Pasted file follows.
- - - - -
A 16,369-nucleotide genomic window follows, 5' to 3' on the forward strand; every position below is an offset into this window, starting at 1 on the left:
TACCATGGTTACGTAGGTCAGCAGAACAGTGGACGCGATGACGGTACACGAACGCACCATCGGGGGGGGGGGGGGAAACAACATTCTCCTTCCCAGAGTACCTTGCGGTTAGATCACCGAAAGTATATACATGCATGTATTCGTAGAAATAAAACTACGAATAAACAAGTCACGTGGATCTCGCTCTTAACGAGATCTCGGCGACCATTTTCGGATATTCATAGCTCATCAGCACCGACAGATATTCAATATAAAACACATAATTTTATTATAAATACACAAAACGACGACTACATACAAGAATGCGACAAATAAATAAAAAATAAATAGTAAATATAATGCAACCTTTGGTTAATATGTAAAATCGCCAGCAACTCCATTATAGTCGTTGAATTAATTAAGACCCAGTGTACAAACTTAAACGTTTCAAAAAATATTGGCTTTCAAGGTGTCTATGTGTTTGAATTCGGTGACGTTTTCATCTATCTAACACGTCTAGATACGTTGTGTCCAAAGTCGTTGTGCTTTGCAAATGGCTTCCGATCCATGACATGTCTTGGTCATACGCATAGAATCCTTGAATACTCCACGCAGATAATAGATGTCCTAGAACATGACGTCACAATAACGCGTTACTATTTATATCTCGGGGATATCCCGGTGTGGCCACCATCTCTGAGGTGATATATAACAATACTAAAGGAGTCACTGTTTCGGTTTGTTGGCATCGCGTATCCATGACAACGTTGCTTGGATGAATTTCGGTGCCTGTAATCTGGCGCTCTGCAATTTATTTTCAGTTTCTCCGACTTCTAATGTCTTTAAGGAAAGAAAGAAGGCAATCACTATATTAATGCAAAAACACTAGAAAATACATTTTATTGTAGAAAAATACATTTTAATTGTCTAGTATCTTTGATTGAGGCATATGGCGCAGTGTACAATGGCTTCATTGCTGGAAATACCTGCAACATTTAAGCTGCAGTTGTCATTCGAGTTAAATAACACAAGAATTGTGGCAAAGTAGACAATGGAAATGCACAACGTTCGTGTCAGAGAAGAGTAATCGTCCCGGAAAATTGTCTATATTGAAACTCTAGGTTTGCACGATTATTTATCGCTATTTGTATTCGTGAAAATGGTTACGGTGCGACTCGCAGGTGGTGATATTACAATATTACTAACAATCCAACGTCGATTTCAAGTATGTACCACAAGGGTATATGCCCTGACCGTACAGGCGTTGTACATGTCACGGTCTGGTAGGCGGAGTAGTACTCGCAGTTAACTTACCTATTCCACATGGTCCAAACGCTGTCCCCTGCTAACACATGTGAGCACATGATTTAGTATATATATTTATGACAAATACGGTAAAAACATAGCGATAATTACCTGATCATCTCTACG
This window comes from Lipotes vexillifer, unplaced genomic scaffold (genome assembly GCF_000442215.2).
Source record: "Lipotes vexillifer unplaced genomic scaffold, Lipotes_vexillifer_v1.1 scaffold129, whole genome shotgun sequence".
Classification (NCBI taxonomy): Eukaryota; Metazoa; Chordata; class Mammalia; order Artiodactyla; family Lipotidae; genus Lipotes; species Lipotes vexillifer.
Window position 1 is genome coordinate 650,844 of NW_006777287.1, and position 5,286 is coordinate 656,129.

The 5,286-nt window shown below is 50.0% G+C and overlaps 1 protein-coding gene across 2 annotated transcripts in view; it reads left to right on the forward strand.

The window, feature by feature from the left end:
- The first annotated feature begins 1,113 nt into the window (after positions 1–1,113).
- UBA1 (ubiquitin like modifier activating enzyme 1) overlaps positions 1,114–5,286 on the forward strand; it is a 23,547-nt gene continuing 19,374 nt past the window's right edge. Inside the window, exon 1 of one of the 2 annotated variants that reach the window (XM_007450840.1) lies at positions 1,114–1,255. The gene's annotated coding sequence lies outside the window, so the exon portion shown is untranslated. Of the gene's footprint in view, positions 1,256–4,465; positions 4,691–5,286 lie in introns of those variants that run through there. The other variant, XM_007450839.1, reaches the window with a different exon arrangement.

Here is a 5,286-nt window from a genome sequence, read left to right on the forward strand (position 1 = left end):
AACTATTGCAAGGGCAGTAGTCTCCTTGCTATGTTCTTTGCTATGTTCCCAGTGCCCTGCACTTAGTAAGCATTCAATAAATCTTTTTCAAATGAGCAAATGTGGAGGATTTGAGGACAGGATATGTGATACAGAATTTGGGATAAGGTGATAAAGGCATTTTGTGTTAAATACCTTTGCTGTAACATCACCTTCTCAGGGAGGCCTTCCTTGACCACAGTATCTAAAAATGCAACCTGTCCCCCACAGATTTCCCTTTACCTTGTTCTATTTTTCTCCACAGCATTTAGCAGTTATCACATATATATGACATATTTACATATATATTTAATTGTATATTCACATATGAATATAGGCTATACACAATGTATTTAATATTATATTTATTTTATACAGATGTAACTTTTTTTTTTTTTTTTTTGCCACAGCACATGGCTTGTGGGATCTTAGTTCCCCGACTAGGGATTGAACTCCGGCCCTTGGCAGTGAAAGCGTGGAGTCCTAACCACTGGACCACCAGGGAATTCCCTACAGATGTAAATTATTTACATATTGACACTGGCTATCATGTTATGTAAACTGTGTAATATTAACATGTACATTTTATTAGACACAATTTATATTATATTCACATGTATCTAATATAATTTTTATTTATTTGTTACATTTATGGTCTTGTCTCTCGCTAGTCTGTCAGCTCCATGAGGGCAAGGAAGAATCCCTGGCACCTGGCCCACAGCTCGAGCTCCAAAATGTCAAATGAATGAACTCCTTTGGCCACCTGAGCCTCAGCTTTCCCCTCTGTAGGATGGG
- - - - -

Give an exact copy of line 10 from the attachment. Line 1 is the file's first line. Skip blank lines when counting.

- UBA1 (ubiquitin like modifier activating enzyme 1) overlaps positions 1,114–5,286 on the forward strand; it is a 23,547-nt gene continuing 19,374 nt past the window's right edge. Inside the window, exon 1 of one of the 2 annotated variants that reach the window (XM_007450840.1) lies at positions 1,114–1,255. The gene's annotated coding sequence lies outside the window, so the exon portion shown is untranslated. Of the gene's footprint in view, positions 1,256–4,465; positions 4,691–5,286 lie in introns of those variants that run through there. The other variant, XM_007450839.1, reaches the window with a different exon arrangement.